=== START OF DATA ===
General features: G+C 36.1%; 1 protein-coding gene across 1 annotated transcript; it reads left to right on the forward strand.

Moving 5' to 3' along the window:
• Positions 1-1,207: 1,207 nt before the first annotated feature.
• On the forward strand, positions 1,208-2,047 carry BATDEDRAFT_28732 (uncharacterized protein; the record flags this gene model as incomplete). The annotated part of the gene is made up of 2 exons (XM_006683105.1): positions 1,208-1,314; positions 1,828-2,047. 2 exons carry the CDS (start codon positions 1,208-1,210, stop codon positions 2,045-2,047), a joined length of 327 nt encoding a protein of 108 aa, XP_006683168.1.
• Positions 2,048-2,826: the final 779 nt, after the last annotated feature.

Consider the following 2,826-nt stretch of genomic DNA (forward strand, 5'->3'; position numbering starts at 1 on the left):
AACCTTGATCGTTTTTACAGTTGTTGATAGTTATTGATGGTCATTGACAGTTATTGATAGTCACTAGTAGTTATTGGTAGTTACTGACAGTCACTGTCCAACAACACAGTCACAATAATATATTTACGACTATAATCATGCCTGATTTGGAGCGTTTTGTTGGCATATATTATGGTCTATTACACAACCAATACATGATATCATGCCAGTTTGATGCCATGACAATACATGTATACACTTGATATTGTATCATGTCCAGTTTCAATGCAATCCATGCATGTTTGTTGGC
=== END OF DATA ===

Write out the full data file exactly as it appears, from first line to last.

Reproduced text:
General features: G+C 36.1%; 1 protein-coding gene across 1 annotated transcript; it reads left to right on the forward strand.

Moving 5' to 3' along the window:
• Positions 1-1,207: 1,207 nt before the first annotated feature.
• On the forward strand, positions 1,208-2,047 carry BATDEDRAFT_28732 (uncharacterized protein; the record flags this gene model as incomplete). The annotated part of the gene is made up of 2 exons (XM_006683105.1): positions 1,208-1,314; positions 1,828-2,047. 2 exons carry the CDS (start codon positions 1,208-1,210, stop codon positions 2,045-2,047), a joined length of 327 nt encoding a protein of 108 aa, XP_006683168.1.
• Positions 2,048-2,826: the final 779 nt, after the last annotated feature.

Consider the following 2,826-nt stretch of genomic DNA (forward strand, 5'->3'; position numbering starts at 1 on the left):
AACCTTGATCGTTTTTACAGTTGTTGATAGTTATTGATGGTCATTGACAGTTATTGATAGTCACTAGTAGTTATTGGTAGTTACTGACAGTCACTGTCCAACAACACAGTCACAATAATATATTTACGACTATAATCATGCCTGATTTGGAGCGTTTTGTTGGCATATATTATGGTCTATTACACAACCAATACATGATATCATGCCAGTTTGATGCCATGACAATACATGTATACACTTGATATTGTATCATGTCCAGTTTCAATGCAATCCATGCATGTTTGTTGGC